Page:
Songwriting Tips from Journey’s Jonathan Cain

Jonathan Cain of Journey (Photo credit Michael Cairns)

The piano intro of Journey’s mega-hit Don’t Stop Believin’, co-written and performed by Jonathan Cain, stands as one of the most iconic musical motifs in all of rock ‘n roll history. Cain’s own journey through over 40 years of music to date is epic, too, having written monster hits like “Faithfully,” “Who’s Crying Now (Cain/Perry),” “Open Arms (Cain/Perry),” and with “Don’t Stop Believin’” being iTunes #1 rock catalog tune of all time. And, if that’s not enough success for one guy, Cain was inducted into the Rock and Roll Hall of Fame in 2017 and is still packing out arenas around the world with this classic rock band.

I had a chance to interview Jonathan recently for The Song Revolution Podcast and was blown away with his humility, friendliness, and deep sense of gratitude for what he’s been able to do in his life and music career. 

There’s a deeply spiritual side to Cain’s life. As he explains in this podcast, he received “prophetic words” from a pastor when he was only ten-years old that music would be his life, words echoed through the prayers of his own father,

the one who uttered the words “Don’t stop believin,’” those words destined to become the hook of one of the most recognized and loved songs on the planet, and most recently by well-known prophetic voices in the country of Ghana speaking blessing and truth over his life. Cain has been guided and blessed through these words, for sure, though life as a rock superstar hasn’t always been easy.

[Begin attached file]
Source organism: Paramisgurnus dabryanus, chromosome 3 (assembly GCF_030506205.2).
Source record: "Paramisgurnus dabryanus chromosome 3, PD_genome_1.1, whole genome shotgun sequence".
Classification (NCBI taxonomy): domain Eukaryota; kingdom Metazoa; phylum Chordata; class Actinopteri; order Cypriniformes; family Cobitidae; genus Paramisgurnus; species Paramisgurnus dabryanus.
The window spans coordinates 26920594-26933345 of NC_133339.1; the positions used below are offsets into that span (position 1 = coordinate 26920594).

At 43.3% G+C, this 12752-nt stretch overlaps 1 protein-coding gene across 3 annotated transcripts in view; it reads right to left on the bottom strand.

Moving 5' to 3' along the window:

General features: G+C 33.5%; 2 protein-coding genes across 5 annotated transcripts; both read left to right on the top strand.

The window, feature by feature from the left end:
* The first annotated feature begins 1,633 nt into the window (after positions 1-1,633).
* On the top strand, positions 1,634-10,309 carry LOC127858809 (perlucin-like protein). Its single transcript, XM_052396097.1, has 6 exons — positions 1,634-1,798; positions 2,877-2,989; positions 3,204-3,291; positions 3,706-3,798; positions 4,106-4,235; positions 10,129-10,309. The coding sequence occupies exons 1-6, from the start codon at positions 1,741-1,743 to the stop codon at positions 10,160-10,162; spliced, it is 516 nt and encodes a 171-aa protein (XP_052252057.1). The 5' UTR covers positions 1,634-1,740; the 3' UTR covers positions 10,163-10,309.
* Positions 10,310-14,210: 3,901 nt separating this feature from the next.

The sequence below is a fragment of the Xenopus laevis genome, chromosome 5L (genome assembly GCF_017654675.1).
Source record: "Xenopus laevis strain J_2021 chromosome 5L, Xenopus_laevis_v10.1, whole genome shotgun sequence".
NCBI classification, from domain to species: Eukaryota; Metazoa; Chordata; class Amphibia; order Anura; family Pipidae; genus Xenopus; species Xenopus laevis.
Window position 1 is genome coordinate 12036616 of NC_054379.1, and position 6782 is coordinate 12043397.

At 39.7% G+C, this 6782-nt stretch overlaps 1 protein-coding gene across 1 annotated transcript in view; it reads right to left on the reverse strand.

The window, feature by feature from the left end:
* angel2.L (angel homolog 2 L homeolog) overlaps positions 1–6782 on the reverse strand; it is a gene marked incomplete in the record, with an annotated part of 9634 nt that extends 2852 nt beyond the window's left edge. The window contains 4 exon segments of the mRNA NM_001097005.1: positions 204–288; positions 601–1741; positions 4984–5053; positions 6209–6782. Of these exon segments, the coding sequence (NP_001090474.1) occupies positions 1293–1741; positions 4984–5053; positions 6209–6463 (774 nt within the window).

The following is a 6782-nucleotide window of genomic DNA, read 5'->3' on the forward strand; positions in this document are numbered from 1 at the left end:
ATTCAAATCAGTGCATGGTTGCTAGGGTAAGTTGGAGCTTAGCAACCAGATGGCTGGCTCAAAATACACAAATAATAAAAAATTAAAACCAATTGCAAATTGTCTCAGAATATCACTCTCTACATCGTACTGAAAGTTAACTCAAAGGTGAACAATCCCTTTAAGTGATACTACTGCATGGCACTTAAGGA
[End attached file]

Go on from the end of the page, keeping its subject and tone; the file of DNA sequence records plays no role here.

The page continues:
After two failed marriages, his band breaking apart, and doors to the music industry starting to close, Jonathan found himself lost—literally and figuratively–on a stretch of road in Florida and eventually cried out to his Heavenly Father.

“I was so empty I no longer recognized myself,” Jonathan says. “But that’s what God wants—to empty you out so you can return to him.”

After some honest sharing about the hardships of his life, we turned to songwriting in our talk and I wanted to take a minute here to highlight a few content bombs Jonathan dropped on me from this podcast, great insights and tips into his own songwriting journey (pun intentional). 

“Most of my songs begin with titles, and a concept, something I might know in a profound way, something I want to make a unique observation on,” Cain says. This approach is reflected in the mega hits of his career, as well as in the new work on his 2016 CCM recording, What God Wants to Hear

Further, Jonathan states that he is a “cinematic songwriter in the way I look for the atmosphere, so musically, I try to get myself in that atmosphere whether it’s major or minor or upbeat or ballad.” After reviewing last year’s recording and previewing  Unsung Noel, Cain’s first collection of ten new seasonal songs, it’s obvious that the cinematic approach works for him with the sweeping atmospheric settings and broad sonic fabrics of these songs. The listener experiences exactly what Cain set out to do with his compositions. 

Produced and arranged by Cain and recorded at his state-of-the-art Addiction Sound Studios in Nashville, the 14-track Unsung Noel will take listeners on a journey through classics like “Angels We Have Heard On High,” “Oh Holy Night” and “Do You Hear What I Hear” alongside Matt Redman’s “Light Of The World” and 10 brand new songs written by Cain. A video trailer of the new album can be seen now on Cain’s Facebook page.